A Gathering Voices post by Grayde Parsons, Stated Clerk of the General Assembly
Discerning the will of God is a humbling and mighty task. It requires prayer, dialogue, contemplation and even worship to understand the Holy One’s will.
The Presbyterian Church (U.S.A.) gathered to take up that task June 14-21, 2014, in Detroit, and when the work was complete the denomination had its set of marching orders for the next two years.
The 654 commissioners to the 221st General Assembly carefully examined and acted on a range of overtures (or recommendations) presented to it from the church’s 171 presbyteries. The overtures covered a broad range of issues, including questions of same-gender marriage, divestment from companies pursuing non-peaceful business practices in Israel-Palestine, adding a new confession to the church’s constitution (Belhar Confession), and reorganizing and revitalizing parts of its structure (i.e. synods).
More often than not the body of leaders said yes on the recommendations rather than no, and did so with a generous spirit and an eye toward reconciliation in the larger church body. The denomination – 10,038 congregations at the end of 2013 – must now unpack the Assembly’s decisions for itself, its communities, and the ecumenical and interfaith relationships it maintains.
Among the decisions which especially needs interpretation is the Assembly’s action on divestment.
Commissioners voted 310-303 to divest from three companies whose business practices the Assembly determined are contributing to non-peaceful pursuits in Israel-Palestine. The companies are Caterpillar, Hewlett-Packard, and Motorola Solutions.
The Assembly emphasized that the vote was not a vote to divest from Israel and did not represent in any way endorsement of the more controversial BDS (boycott, divestment, sanctions) Movement.
Some are asking, why is the General Assembly focusing on these three corporations? The answer is that, in addition to a deep and historic connection with the peoples of Israel and Palestine, the church has long held policies on the types of investments it will hold. These criteria include those of corporations confining their business activities to peaceful pursuits and refraining from allowing their products or services to be used for facilitating or supporting violent acts against innocent civilians.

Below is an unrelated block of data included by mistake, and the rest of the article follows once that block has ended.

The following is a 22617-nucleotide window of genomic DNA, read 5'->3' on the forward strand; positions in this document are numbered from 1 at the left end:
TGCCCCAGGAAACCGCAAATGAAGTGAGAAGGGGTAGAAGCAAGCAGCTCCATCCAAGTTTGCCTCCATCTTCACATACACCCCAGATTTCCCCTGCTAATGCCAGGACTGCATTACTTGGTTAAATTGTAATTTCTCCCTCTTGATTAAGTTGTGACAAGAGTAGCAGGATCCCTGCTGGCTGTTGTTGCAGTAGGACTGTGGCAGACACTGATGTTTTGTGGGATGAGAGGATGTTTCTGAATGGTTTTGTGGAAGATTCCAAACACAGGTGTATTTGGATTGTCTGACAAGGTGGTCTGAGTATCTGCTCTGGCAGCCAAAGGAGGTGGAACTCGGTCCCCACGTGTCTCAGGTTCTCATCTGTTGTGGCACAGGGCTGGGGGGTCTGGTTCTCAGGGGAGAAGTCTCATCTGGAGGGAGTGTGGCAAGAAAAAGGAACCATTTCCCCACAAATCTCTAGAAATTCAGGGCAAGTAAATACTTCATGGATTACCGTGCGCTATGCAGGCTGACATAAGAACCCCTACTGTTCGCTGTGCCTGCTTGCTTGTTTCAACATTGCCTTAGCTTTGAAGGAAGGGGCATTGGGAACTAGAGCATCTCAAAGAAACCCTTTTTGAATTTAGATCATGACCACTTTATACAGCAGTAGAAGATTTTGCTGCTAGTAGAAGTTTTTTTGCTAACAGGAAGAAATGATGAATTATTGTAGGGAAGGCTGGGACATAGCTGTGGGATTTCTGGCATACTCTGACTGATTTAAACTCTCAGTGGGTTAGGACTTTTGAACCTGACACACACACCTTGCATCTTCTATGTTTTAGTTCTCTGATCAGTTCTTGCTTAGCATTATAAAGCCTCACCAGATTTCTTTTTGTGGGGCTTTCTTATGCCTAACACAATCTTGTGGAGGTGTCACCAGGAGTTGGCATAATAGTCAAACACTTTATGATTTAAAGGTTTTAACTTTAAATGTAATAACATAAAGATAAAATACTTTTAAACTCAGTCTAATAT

MRTI (Mission Responsibility Through Investment), the General Assembly committee that implements policies on socially responsible investing, found these three companies to be out of compliance with these criteria and resistant to change or further dialogue.
Caterpillar provides bulldozers used in the destruction of Palestinian homes and for clearing land of structures and fruit and olive tree groves in preparation for construction of the barrier wall.
Hewlett-Packard has extensive involvement with the Israeli army and provides electronic systems at checkpoints, logistics and communications systems to support the naval blockade of the Gaza Strip, as well as business relationships with illegal settlements in the West Bank.
Motorola Solutions provides military communications and surveillance systems in illegal Israeli settlements.
Resources and more information on the 221st General Assembly’s divestment action can be found here.
Clearly it was a full week of activity at the Detroit Assembly, and no doubt delegates, national office staff and other church leaders will be engaged in ongoing dialogue for many months to come.
Still, the process is what the Presbyterian Church (U.S.A.) believes in: discerning the will of God together in community. It is part of the denomination’s identity, even though it’s often difficult and sometimes messy.
To God be the glory!
About the Author:
Gradye Parsons is stated clerk of the General Assembly of the Presbyterian Church (U.S.A.). He has served as associate stated clerk and director of operations for the Office of the General Assembly (OGA), Presbyterian Church (U.S.A.). He has also served as an executive presbyter/stated clerk of Holston Presbytery and as pastor of two Presbyterian churches in Tennessee.